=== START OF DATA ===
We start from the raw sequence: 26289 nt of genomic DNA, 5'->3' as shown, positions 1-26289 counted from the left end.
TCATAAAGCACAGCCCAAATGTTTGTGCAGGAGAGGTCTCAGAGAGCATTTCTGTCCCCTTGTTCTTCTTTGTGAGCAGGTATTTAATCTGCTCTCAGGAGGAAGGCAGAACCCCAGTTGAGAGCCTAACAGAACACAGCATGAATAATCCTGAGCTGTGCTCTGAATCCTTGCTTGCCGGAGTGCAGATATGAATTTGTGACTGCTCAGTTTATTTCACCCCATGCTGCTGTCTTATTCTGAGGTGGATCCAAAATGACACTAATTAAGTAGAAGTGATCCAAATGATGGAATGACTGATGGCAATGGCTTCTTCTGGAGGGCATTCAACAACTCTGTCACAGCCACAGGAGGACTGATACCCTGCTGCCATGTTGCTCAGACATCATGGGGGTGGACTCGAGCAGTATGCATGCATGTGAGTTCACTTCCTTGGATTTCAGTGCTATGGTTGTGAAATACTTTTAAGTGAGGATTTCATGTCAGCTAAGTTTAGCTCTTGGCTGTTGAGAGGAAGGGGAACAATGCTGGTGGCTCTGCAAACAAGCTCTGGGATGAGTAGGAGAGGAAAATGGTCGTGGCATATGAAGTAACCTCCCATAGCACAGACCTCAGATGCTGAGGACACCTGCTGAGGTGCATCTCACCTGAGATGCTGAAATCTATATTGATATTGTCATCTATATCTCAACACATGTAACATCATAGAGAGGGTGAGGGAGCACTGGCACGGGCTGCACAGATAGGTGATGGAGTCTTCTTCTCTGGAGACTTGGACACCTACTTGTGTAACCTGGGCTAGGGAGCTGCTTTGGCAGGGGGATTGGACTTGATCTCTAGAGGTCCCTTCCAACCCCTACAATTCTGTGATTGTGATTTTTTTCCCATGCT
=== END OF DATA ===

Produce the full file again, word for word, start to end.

We start from the raw sequence: 26289 nt of genomic DNA, 5'->3' as shown, positions 1-26289 counted from the left end.
TCATAAAGCACAGCCCAAATGTTTGTGCAGGAGAGGTCTCAGAGAGCATTTCTGTCCCCTTGTTCTTCTTTGTGAGCAGGTATTTAATCTGCTCTCAGGAGGAAGGCAGAACCCCAGTTGAGAGCCTAACAGAACACAGCATGAATAATCCTGAGCTGTGCTCTGAATCCTTGCTTGCCGGAGTGCAGATATGAATTTGTGACTGCTCAGTTTATTTCACCCCATGCTGCTGTCTTATTCTGAGGTGGATCCAAAATGACACTAATTAAGTAGAAGTGATCCAAATGATGGAATGACTGATGGCAATGGCTTCTTCTGGAGGGCATTCAACAACTCTGTCACAGCCACAGGAGGACTGATACCCTGCTGCCATGTTGCTCAGACATCATGGGGGTGGACTCGAGCAGTATGCATGCATGTGAGTTCACTTCCTTGGATTTCAGTGCTATGGTTGTGAAATACTTTTAAGTGAGGATTTCATGTCAGCTAAGTTTAGCTCTTGGCTGTTGAGAGGAAGGGGAACAATGCTGGTGGCTCTGCAAACAAGCTCTGGGATGAGTAGGAGAGGAAAATGGTCGTGGCATATGAAGTAACCTCCCATAGCACAGACCTCAGATGCTGAGGACACCTGCTGAGGTGCATCTCACCTGAGATGCTGAAATCTATATTGATATTGTCATCTATATCTCAACACATGTAACATCATAGAGAGGGTGAGGGAGCACTGGCACGGGCTGCACAGATAGGTGATGGAGTCTTCTTCTCTGGAGACTTGGACACCTACTTGTGTAACCTGGGCTAGGGAGCTGCTTTGGCAGGGGGATTGGACTTGATCTCTAGAGGTCCCTTCCAACCCCTACAATTCTGTGATTGTGATTTTTTTCCCATGCT